QR coded architecture is new ground for the popular black and white barcode. Indeed, when one thinks of QR codes it seems reasonable to see a code on the side of a building rather than all over the building. However, architects at MVRDV, a global operating architecture firm, are already underway in making the world’s first QR coded building in Dijon, France. Apparently, the codes aren’t just for mobile marketing anymore.
The building in question is, technically, already standing. The firm has chosen an abandoned factory, once the home of a Dijon mustard laboratory, as its canvas. The building will be renovated and parts of it reconstructed. The end result will be a QR themed call center. The project is expected to be completed sometime in 2012.
The exterior of the building will feature the familiar blocky patterns of a QR code, as shown above in a mock up photo. These patterns will often coalesce into a fully scan able code which will be linked to the mobile website of whomever ends up owning the building. The firm is still undecided regarding the interior, but initial drafts suggest that it too will be QR inspired. While this may be one of the more innovative uses of the codes, it is not the first time such a plan was put in motion.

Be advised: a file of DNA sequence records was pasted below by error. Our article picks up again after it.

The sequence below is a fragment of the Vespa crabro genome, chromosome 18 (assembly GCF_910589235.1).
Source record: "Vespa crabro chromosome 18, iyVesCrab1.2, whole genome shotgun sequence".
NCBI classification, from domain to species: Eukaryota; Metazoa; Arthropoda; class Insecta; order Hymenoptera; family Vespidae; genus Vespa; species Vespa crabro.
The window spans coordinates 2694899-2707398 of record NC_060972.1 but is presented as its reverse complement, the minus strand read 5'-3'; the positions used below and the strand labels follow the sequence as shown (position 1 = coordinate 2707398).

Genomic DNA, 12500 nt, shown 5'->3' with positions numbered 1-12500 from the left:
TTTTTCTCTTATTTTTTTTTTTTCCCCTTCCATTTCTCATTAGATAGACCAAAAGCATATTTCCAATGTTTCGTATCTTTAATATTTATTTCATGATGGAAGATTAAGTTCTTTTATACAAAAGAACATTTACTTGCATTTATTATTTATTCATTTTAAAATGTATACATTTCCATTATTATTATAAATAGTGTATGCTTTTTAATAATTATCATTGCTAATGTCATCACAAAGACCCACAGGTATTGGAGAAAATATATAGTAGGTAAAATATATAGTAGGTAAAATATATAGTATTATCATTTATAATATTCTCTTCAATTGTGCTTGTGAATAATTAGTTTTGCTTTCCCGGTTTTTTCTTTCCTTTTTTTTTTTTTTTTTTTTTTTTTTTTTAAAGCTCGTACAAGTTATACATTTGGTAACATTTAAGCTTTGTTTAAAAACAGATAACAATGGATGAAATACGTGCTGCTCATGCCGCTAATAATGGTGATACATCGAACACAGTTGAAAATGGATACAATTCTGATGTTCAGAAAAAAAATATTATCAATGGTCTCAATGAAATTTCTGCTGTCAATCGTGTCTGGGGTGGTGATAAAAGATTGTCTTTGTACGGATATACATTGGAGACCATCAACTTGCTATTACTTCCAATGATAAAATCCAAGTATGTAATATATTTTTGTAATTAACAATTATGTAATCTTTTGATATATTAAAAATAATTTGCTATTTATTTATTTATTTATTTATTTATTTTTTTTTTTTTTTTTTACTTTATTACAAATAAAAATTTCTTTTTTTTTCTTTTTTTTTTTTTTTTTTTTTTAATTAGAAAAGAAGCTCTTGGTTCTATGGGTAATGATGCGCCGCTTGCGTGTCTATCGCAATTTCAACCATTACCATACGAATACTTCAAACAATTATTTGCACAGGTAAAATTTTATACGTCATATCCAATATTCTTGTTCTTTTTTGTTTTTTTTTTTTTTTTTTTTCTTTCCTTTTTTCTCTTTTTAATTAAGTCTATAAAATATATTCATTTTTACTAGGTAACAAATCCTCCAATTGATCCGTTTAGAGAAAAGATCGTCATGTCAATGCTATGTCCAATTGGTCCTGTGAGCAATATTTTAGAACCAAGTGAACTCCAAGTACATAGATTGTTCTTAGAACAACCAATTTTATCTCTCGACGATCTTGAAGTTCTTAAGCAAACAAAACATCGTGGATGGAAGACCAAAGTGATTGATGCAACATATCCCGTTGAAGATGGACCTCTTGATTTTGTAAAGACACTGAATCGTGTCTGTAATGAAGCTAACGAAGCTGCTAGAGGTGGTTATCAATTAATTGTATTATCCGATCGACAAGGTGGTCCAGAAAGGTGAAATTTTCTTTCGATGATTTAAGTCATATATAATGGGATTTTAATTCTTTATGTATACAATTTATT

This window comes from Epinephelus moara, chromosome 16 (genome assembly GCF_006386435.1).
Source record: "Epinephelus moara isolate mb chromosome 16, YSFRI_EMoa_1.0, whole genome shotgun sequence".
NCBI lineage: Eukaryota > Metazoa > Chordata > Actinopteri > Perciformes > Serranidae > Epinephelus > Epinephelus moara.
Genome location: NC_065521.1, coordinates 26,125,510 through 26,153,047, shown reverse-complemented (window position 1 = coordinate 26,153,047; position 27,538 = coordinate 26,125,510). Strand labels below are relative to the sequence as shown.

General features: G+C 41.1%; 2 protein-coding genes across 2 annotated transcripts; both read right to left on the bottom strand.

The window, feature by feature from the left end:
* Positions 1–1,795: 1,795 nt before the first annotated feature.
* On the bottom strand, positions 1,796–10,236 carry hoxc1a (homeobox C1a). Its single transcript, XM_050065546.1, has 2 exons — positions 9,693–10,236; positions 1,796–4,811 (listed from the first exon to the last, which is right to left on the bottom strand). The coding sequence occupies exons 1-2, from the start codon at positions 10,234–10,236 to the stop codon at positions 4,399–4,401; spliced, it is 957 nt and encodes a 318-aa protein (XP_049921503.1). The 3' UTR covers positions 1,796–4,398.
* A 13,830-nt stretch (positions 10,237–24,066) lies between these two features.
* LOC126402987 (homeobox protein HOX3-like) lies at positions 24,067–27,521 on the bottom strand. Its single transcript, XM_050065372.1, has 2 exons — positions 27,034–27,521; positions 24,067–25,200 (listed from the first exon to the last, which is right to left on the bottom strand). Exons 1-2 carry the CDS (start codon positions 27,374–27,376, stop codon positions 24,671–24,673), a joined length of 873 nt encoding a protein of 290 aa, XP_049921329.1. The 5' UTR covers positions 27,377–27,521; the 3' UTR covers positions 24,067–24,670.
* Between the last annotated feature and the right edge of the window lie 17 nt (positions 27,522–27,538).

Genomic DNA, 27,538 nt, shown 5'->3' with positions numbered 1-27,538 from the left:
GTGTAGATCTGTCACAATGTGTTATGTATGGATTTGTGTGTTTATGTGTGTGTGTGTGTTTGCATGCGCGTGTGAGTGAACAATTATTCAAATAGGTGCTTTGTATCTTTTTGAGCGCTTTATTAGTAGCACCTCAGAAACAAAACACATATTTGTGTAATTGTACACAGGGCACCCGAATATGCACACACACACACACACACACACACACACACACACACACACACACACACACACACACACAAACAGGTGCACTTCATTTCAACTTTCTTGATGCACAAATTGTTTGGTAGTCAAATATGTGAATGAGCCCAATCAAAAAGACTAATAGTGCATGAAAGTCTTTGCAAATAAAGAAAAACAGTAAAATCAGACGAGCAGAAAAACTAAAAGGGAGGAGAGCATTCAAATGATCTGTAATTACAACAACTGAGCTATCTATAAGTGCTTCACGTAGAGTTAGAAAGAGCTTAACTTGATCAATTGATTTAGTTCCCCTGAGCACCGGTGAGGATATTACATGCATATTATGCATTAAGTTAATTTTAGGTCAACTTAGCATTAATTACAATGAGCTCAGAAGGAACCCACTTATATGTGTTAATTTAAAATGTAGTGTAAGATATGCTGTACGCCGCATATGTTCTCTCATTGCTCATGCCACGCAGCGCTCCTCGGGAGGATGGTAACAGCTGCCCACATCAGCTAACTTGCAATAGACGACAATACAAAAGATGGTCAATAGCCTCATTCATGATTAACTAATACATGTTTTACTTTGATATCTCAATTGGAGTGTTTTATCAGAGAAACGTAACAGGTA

Sohne & Partners, another innovative architecture firm, has plans to build a hotel in Dubai whose theme is also based on QR codes. While their project’s completion is situated for a vague date in the future, the hotel promises to be the largest, albeit second, building in the world to be inspired by QR.